Last week I mentioned Peugeot (the worst car I’ve ever owned); to be specific, it was a Peugeot 406 but everything about it contributed to my dismay – the car, the service (or lack of it), even the sound it made! “Can you hear that? Yes, depreciation!” Having said that, hard on Peugeot’s tail is Fiat. Now I’m whining about Fiat this week because I own one so I am qualified to have a moan given the issues I have with it.
It’s very much a love-hate relationship. Love because I bomb around it in and it does what it’s supposed to (i.e. carry people and stuff from A to B). However, it has several failings which, like clockwork, cost me money every year. The front tyres wear badly, and disproportionately (more on the inside – despite regular tracking), and need replacing far too often. The engine belt pulley consistently vibrates itself loose every twelve to eighteen months. These faults are simply bad design and Fiat, in my humble opinion, should own up, address the problems and compensate owners. But they don’t. Big car companies rarely do unless it’s a life threatening issue (and they lie through their teeth – remember VW and their stinky diesels).
Not everything that comes out of Italy is an absolute disaster. Valentino Rossi, pasta, opera, pizza, cappuccinos, Vespas, Ducatis and gelato, not to mention their colourful language. And I’ll agree that when it comes to fashion and classic art, they’re not found wanting. But cars? Mmmm…
Fiat, no. Alfa Romeo, well they are lovely but terribly unreliable by all accounts (have you watched Top Gear?). Maseratis are a bit too steady looking for my liking. And, if I was fortunate enough to win the Euro Lottery, then a Lamborghini (they are beautiful) would always trump a Ferrari (is it me or do Ferraris designs date quite quickly?) One exception, the Dino.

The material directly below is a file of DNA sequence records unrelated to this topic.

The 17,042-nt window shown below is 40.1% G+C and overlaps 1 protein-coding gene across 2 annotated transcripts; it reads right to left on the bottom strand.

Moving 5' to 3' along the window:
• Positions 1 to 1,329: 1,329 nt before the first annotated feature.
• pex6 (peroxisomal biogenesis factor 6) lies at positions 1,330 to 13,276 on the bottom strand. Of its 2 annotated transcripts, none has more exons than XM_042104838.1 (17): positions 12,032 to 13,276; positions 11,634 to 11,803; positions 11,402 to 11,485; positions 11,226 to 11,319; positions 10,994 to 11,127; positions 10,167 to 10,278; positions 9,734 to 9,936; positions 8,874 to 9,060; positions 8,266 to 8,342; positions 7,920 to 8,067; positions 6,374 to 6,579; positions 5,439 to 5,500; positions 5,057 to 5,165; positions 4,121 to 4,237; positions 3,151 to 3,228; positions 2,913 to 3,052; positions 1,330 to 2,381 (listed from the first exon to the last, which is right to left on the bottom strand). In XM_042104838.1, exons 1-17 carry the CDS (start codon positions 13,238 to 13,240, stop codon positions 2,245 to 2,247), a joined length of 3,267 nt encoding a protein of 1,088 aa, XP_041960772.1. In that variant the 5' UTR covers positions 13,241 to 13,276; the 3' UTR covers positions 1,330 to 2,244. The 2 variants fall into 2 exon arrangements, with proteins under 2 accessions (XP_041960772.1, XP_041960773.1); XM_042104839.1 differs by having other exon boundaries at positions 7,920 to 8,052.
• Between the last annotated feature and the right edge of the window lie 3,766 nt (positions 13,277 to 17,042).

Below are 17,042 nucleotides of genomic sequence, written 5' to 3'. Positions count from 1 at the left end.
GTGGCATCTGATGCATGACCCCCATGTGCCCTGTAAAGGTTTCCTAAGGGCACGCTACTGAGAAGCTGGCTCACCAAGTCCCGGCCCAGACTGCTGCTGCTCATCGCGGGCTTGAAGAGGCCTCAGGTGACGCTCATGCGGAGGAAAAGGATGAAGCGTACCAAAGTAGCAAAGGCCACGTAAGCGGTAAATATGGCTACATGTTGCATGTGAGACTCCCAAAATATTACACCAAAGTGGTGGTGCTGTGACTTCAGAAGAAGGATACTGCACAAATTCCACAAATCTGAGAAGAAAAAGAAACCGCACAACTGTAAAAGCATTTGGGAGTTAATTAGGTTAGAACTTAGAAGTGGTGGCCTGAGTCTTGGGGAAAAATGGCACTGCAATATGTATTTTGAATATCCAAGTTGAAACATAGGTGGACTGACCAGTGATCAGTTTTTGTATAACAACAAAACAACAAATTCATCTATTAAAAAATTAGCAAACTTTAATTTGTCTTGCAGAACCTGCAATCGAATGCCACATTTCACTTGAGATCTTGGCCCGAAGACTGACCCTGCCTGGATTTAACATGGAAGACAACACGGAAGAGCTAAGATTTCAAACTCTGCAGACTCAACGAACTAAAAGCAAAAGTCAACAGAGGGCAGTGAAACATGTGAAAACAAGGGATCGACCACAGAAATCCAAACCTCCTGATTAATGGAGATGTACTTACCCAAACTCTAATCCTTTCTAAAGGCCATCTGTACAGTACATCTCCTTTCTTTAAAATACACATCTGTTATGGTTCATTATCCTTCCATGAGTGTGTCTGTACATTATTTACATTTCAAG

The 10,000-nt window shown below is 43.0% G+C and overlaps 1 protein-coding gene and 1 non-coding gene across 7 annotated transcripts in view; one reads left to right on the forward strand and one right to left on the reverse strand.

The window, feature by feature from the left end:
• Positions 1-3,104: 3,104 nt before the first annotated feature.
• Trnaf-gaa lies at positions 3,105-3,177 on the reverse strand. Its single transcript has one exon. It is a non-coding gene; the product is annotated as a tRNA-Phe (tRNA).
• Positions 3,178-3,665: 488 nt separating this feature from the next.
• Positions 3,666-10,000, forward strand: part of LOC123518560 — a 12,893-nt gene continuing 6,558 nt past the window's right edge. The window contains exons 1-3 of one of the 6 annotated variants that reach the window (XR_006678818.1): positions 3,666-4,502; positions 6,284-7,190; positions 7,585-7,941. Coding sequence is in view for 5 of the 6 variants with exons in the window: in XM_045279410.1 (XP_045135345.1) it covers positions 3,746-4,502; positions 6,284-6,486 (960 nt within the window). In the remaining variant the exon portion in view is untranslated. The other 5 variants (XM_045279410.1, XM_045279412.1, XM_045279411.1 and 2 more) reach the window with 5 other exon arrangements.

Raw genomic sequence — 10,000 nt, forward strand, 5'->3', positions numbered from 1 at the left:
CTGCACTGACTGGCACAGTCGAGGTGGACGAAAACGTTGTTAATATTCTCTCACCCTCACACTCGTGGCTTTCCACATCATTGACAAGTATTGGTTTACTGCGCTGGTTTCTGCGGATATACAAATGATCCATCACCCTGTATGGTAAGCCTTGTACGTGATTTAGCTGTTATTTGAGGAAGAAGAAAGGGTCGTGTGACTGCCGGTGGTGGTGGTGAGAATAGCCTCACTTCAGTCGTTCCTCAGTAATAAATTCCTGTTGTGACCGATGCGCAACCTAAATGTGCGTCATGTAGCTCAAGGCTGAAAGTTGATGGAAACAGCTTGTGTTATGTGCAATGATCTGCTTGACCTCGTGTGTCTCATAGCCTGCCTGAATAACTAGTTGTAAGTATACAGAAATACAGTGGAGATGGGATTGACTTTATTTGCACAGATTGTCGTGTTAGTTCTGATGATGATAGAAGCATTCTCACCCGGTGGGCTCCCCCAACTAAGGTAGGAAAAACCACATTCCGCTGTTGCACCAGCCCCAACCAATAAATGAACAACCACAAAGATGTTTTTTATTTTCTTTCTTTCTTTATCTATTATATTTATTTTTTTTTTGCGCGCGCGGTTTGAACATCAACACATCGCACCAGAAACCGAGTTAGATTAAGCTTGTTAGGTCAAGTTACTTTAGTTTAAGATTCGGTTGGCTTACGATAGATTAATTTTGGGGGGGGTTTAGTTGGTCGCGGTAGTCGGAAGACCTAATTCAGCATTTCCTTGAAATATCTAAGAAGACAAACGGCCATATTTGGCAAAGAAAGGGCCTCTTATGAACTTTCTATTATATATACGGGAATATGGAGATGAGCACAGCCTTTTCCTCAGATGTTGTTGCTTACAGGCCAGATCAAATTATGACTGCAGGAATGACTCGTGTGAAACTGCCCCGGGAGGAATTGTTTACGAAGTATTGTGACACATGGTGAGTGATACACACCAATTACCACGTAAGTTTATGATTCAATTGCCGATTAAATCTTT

Apologies, this is beginning to sound like Monty Python’s ‘So what have the Romans ever done for us?’ sketch. The Romans did actually come up with the goods – concrete being one of them. Oh and wine, yes they did like a tipple, drinking it everyday (but it was watered down in fairness). They even had a god of wine, Liber! This was Bacchus by the way, before he got famous (or infamous). Honestly I checked it on GodChecker.com – it’s real!
Anyway, wine is grown all over Italy, as you’d expect, and the one region’s wine that will trip off your tongue like a gliding Italian waiter is Pinot Grigio. There are plenty more and they’re excellent – we’ll certainly visit Italy again in the future. But for now, here’s a cheeky little white that made the grade this week…
Pinot Grigio Garda
Light, elegant, unpretentious. It’s going to be best super chilled (I confess, I pop mine in the freezer for 30 minutes). Lidl says: “From picturesque vineyards around Lake Garda, this is an attractive, easy-drinking Pinot Grigio. It’s lightly-scented, crisp and dry. Enjoy on it’s own or with food.” Obviously you can enjoy it on its own, but with pasta, a pizza or seafood, this chirpy little Pinot will sing like a lark on your tongue (assuming it doesn’t get pickled first – the Italians do love a pickled songbird – touchy subject). It’s a great, no-nonsense white. My advice, buy a dozen bottles and pop them in the cupboard. It’ll keep for a year because, as Lidl, is known to say, “Once it’s gone, it’s gone.”
Italy is wonderful. It’s romantic (they have Rome). They have Lake Garda. They have Tuscany for god’s sake! And the Amalfi Coast. The food is wonderful and the wine is equally so. In a word, Italy is fantastico. But Fiats, not so much. I have a word for those too – merda!
Alla Prossima! (To the Next Time)
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